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Adobe Media Player, Hulu, IPTV is here to stay

I had given up on Joost because of lack of good content, and because the player doesn't work on my Mac anymore. I'm currently testing Adobe Media Player (watching CSI NY as I write) and yesterday I fooled around with Hulu. Oh and I also had a look at which interestingly has a homepage layout that is identical to ... some connection there?

Both and Adobe Media Player have great interfaces, based on standard technology (Flash/Flex & Air) which works perfectly on many platforms. OK, Joost may be a bit more creative, but Hulu and the Adobe Media Player simply do the job. Streaming (even full screen) delivers a great experience, I can't wait to attach my Mac to the big screen at home. I suspect the quality will be as good as standard digital TV.

Even more important is the content. Hulu (if you can get past the IP-blocking for non-US viewers) offers a huge database of movies and TV shows I really want to see, and the latest episode of CSI N.Y. is rolling in swiftly on the Adobe platform.

I just found a lot of reasons to throw out the iDTV box and put a Mac Mini in place. No Apple TV though, because I want to get content from more then just iTunes. TV is really in for some big changes over the coming years, that much is clear.


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MIPTV Cannes: Internet TV Keynote - Sex, Lies and Online TV

Goodmorning Cannes, back in the Esterel room for the Internet TV Keynote by Hulu CEO Jason Kilar. Christel De Maeyer from Plugmedia sits next to me, we're in good company.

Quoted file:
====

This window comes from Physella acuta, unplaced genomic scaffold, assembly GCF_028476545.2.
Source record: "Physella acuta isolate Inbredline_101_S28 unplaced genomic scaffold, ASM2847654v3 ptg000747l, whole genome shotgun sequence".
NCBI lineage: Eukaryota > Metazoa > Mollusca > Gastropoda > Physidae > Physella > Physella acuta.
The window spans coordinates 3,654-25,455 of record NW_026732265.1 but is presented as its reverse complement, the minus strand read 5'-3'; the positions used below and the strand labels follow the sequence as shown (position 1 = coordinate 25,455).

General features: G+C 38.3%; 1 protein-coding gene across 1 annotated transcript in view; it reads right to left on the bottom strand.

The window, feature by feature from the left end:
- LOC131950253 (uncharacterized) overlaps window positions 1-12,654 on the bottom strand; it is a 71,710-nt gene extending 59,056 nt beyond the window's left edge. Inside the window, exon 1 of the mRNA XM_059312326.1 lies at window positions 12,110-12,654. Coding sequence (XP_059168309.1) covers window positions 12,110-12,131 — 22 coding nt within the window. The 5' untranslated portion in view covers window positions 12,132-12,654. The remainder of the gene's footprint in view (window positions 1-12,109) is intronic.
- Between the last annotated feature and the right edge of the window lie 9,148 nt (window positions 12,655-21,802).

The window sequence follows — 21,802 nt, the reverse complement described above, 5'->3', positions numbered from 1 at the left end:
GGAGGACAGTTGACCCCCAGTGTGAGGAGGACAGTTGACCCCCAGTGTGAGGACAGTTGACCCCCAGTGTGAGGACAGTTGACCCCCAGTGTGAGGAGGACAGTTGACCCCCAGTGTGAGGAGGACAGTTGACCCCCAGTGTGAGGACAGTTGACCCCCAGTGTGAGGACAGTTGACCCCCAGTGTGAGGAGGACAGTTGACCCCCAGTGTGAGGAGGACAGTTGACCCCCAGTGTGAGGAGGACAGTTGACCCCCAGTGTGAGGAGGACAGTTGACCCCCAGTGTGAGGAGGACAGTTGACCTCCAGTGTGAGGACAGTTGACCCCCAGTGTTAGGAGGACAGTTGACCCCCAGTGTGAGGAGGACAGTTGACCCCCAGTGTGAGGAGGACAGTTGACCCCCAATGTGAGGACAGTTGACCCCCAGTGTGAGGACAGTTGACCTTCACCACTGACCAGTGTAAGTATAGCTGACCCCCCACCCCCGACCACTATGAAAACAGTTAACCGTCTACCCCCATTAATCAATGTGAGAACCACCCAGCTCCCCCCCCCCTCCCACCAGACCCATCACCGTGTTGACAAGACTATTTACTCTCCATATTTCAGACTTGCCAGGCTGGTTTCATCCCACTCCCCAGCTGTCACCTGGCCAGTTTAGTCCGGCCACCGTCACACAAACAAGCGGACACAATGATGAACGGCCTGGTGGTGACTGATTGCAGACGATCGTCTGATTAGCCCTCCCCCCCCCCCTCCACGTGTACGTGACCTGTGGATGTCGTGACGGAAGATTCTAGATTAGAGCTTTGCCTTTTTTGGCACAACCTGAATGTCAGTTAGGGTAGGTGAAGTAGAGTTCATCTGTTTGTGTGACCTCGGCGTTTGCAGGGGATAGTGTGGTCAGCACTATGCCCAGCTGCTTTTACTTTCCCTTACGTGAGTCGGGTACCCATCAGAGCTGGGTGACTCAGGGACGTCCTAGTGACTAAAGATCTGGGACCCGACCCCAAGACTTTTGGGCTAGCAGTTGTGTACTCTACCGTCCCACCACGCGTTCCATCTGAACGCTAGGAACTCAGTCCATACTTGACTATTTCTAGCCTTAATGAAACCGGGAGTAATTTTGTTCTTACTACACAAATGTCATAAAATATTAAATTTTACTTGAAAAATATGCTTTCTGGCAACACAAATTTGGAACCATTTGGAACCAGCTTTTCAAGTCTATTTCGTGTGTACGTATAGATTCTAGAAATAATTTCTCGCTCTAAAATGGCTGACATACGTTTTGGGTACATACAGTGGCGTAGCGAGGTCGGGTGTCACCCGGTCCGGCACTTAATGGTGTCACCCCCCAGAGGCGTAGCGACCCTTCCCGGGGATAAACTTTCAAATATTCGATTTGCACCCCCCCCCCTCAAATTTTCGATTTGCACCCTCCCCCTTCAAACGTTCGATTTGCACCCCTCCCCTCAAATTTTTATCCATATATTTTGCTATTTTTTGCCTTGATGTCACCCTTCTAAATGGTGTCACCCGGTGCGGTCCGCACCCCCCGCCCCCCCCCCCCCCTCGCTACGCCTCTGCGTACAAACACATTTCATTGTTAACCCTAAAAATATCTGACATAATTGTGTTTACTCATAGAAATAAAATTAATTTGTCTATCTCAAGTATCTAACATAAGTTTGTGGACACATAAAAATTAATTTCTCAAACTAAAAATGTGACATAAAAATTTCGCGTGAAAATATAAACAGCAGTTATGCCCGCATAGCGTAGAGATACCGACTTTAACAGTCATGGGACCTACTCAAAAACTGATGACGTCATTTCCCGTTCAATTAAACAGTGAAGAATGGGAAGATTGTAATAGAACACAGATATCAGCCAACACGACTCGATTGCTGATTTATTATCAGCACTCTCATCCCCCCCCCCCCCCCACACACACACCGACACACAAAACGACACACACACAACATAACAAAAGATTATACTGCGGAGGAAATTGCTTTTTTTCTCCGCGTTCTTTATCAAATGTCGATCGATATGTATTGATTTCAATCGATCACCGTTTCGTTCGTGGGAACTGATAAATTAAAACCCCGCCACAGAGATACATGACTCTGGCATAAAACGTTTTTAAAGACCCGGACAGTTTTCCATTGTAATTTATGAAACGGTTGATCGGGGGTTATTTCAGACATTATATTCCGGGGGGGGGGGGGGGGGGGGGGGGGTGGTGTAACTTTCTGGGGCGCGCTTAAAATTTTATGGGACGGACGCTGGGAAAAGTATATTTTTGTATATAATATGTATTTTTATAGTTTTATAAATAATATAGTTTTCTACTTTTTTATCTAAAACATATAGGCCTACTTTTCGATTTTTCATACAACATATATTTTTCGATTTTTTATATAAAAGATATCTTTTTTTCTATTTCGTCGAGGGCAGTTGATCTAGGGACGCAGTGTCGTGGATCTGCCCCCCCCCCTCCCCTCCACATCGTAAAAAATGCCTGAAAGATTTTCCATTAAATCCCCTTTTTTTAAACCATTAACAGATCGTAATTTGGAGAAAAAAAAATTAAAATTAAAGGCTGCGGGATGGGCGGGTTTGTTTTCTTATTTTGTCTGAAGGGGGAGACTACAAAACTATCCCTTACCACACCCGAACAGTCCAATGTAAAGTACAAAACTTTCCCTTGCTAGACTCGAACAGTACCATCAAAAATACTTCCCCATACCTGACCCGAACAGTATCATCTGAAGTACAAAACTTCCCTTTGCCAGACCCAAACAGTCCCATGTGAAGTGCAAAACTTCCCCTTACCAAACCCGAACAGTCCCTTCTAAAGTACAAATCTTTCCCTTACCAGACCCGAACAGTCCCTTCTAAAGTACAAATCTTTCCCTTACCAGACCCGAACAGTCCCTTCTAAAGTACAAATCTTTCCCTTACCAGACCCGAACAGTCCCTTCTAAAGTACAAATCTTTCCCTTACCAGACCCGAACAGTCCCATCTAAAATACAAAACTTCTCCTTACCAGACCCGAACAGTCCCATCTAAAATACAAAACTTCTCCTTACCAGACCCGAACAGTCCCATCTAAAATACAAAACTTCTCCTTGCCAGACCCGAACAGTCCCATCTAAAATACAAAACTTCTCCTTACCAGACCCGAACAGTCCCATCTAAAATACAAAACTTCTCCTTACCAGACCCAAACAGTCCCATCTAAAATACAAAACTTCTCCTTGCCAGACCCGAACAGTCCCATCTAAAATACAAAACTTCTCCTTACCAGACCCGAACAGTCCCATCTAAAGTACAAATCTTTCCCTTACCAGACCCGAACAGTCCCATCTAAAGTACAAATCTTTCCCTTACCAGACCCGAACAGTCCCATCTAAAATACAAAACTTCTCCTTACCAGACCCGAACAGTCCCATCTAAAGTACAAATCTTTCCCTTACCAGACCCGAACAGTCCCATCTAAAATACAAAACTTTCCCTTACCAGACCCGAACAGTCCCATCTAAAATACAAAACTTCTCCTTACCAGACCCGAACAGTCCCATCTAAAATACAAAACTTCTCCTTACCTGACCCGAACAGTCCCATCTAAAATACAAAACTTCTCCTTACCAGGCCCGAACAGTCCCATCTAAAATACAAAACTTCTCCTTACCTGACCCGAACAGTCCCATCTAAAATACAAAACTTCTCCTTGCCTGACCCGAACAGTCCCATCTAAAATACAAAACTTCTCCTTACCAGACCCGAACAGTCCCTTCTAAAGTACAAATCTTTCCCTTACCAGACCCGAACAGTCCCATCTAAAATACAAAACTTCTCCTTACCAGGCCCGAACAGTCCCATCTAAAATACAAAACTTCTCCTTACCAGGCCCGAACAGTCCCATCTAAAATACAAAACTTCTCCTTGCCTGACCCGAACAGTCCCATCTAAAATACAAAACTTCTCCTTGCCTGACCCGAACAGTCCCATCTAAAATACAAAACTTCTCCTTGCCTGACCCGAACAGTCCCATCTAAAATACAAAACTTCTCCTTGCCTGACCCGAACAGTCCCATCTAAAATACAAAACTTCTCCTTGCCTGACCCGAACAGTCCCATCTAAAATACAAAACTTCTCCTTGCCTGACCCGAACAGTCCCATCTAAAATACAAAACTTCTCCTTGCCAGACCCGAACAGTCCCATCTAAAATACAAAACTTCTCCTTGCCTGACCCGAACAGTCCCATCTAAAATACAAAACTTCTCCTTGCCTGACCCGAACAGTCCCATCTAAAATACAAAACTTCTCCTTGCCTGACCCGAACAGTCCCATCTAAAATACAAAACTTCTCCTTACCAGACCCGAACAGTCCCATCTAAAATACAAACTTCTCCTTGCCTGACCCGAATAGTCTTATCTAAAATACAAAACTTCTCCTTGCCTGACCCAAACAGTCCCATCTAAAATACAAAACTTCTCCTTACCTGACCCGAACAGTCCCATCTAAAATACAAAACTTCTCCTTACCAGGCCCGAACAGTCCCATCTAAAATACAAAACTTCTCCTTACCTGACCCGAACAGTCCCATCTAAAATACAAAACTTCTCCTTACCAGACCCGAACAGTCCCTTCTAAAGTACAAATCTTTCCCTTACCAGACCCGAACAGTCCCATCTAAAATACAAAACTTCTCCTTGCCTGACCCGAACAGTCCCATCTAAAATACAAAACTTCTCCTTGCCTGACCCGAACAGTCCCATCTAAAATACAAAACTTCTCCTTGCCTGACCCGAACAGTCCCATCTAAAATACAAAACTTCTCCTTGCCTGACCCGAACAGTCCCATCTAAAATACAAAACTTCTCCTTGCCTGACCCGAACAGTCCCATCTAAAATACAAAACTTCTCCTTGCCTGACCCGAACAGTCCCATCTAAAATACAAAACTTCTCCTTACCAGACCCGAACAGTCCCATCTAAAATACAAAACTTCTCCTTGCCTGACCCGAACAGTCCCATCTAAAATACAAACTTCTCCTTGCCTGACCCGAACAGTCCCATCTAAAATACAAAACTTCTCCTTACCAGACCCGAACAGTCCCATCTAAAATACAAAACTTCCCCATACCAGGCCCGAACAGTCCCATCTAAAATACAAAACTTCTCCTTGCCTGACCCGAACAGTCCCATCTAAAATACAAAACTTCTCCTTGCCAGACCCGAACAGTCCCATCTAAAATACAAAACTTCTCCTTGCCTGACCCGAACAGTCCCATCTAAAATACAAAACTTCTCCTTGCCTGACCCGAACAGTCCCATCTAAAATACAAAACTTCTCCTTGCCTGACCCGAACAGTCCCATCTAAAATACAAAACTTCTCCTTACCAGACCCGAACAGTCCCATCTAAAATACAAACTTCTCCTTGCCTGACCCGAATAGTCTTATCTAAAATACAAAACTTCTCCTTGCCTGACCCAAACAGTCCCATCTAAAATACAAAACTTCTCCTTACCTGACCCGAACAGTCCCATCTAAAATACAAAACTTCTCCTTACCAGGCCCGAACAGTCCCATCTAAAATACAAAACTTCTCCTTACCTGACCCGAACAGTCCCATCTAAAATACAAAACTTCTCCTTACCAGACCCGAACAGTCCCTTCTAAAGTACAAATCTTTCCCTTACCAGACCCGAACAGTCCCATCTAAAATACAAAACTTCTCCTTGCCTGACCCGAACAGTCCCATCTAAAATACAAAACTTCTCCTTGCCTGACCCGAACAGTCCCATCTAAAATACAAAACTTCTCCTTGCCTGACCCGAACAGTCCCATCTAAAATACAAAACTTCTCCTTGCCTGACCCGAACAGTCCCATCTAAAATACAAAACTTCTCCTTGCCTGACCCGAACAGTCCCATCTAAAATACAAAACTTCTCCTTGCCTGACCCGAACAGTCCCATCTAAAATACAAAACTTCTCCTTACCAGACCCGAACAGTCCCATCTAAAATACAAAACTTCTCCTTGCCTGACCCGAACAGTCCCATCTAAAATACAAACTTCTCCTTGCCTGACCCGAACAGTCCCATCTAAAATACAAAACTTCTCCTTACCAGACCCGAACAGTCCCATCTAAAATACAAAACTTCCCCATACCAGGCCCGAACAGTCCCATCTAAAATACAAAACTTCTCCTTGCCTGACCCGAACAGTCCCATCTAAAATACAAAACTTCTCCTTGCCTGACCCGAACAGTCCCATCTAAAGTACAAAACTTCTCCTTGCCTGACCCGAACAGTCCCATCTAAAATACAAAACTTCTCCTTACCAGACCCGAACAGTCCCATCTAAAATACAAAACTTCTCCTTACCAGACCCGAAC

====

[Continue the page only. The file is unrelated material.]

- cool little quote to set the scene -
Google paid more for DoubleClick then the Indian group Tata paid for Jaguar and Land Rover.

1. Strong trend
All indicators concerning online video have tripled over the last 24 months.

2. Atypical user experience

Three design principles:
- Not overloaded (should not look like Tokyo at night)
- My mother should be able to use it in 15 seconds without help
- Light & stylish

"There will always be more people on the internet who are not on, that is why we want to take this experience to as much as possible other sites." This is something we've been talking about a lot lately. Next to your own site, you have to build an ecosystem of sites around you where people can consume your content.
And also turns it around. If e.g. "Lost" is not available on, but it is available legally somewhere else on the web, offers this content too (links to those sites). So they actually 'promote' competitor's content for the sake of consumer comfort. That alone may just be enough to make Hulu a success.

3. What about content owners
A big plea for online TV as a form of 'sampling'. "We are in an impulse business". Give your content away online (with some advertising to pay for part of it) and when people like it, people will go buy your content to be consumed in other occasions (DVD, TV, etc.).

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